President Barack Obama kicked off his re-election campaign to serve a second term as president of the United States. Speaking at rallies in Columbus, Ohio, and Richmond, Va., Obama gave a full rundown of his accomplishments in office and the pitfalls of Republican candidate Mitt Romney.
"Now we face a choice. For the last few years, the Republicans who run this Congress have insisted that we go right back to the policies that created this mess," he said in Ohio. "This time, they want even bigger tax cuts for the wealthiest Americans. This time, they want even deeper cuts to things like education and Medicare, and research and technology."
Accompanied by chants of "Four More Years," Obama painted his opponent as concerned about corporate America, even calling Romney out on his experience and being out of touch with the nation.
"Governor Romney is a patriotic American who has raised a wonderful family, and he has much to be proud of. He's run a large financial firm, and he's run a state. But I think he has drawn the wrong lessons from those experiences. He sincerely believes that if CEOs and wealthy investors like him make money, the rest of us will automatically prosper as well," Obama said.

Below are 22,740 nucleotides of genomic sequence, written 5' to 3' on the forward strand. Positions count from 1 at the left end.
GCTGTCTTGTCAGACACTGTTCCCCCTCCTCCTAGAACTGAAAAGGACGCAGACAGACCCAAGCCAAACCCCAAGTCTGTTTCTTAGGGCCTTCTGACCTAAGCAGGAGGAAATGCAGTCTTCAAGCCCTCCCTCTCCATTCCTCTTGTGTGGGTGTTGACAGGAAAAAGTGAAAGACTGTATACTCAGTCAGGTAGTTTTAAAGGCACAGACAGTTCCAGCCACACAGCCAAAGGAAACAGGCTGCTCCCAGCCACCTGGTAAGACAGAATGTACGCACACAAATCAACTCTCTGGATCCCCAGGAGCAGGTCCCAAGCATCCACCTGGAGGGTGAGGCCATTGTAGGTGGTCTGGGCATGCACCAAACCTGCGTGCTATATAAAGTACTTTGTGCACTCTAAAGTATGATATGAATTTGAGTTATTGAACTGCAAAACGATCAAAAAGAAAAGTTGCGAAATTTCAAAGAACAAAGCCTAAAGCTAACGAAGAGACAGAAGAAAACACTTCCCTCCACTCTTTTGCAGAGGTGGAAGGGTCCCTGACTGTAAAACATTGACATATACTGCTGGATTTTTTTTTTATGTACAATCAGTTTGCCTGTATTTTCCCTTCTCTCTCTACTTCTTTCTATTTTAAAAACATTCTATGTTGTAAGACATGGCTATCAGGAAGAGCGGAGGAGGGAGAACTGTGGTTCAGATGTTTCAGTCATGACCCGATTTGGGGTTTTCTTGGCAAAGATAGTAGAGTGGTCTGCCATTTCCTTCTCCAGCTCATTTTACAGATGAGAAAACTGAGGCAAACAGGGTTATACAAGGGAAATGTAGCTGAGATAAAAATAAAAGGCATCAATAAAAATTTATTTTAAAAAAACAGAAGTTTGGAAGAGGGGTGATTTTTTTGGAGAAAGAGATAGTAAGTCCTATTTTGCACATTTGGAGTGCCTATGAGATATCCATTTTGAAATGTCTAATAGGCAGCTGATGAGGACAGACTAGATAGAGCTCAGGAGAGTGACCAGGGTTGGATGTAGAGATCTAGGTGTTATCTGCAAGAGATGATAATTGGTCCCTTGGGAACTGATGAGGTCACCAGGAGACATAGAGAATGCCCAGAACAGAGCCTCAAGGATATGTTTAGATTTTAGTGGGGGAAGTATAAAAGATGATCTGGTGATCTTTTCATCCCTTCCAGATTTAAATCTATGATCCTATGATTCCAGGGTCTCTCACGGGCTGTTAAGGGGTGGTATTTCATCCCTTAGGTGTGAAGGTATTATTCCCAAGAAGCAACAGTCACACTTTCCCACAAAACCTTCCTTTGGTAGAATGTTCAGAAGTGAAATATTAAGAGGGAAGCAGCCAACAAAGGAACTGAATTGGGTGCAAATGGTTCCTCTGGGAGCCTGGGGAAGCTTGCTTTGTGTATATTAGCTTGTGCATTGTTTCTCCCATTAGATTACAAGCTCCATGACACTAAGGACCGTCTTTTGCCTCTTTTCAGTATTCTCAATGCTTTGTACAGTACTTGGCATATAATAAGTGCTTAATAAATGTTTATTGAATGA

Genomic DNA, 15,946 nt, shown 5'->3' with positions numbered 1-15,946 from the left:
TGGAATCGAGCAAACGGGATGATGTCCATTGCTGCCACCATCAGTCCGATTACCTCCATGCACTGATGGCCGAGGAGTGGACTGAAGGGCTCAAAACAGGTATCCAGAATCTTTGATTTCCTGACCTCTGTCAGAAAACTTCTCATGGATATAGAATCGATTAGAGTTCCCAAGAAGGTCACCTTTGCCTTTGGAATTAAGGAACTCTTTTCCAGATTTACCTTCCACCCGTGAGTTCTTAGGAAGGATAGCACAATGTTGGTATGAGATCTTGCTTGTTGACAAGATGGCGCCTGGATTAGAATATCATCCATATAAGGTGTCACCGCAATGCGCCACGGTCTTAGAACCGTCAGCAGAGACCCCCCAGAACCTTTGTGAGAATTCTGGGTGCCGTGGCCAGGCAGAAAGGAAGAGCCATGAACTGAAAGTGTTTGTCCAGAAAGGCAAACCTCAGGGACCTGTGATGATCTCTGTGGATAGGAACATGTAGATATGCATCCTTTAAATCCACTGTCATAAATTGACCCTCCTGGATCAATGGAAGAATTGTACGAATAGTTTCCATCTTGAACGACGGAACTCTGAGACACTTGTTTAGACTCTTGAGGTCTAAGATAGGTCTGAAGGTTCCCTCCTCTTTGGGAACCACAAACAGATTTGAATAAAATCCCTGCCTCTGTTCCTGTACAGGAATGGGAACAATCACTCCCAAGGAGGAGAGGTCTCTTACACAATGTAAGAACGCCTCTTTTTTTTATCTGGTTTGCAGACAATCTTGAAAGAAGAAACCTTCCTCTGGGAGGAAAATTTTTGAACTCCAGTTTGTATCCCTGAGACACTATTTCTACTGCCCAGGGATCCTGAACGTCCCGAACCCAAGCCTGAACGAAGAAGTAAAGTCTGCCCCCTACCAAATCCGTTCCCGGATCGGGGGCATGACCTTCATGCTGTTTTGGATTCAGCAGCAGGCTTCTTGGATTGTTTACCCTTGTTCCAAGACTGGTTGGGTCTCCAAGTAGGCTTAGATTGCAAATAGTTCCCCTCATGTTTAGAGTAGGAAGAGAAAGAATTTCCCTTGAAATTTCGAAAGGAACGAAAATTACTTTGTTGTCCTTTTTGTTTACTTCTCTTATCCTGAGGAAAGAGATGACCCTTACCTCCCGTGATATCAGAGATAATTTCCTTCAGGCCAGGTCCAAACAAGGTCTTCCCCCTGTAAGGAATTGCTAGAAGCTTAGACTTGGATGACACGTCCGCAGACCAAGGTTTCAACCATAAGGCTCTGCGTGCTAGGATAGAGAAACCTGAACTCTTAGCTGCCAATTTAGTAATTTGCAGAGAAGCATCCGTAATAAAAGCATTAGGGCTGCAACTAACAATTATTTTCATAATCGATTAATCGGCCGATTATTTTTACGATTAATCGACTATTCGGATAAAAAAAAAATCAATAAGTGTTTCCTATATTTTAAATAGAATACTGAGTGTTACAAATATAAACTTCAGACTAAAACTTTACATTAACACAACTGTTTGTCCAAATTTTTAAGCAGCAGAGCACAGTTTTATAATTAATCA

He added that Romney wants to spend trillions on tax cuts for the rich and raise taxes on millions of working families. Going with his one-word campaign slogan, "Forward," Obama said that it simply outlines the direction he wants to bring the nation.
"It's one word to basically encapsulate the campaign we're working to run," a campaign offical said in one report. "We want to keep moving forward. We don't want to go back to the economic policies of the past."
According to polls this month by Quinnipiac University, in the swing states of Ohio, Florida and Pennsylvania, Obama and Romney are close. All together, 45 percent of voters in those states said they would vote for Obama if the election were held today. In the same poll, 41 percent of voters said they would vote for Romney.
"Governor Mitt Romney has closed President Barack Obama's leads in Ohio and Florida to the point that those two states are now essentially tied, a turnaround from the end of March when the president enjoyed leads in those key states," said Peter A. Brown, assistant director of the Quinnipiac University Polling Institute.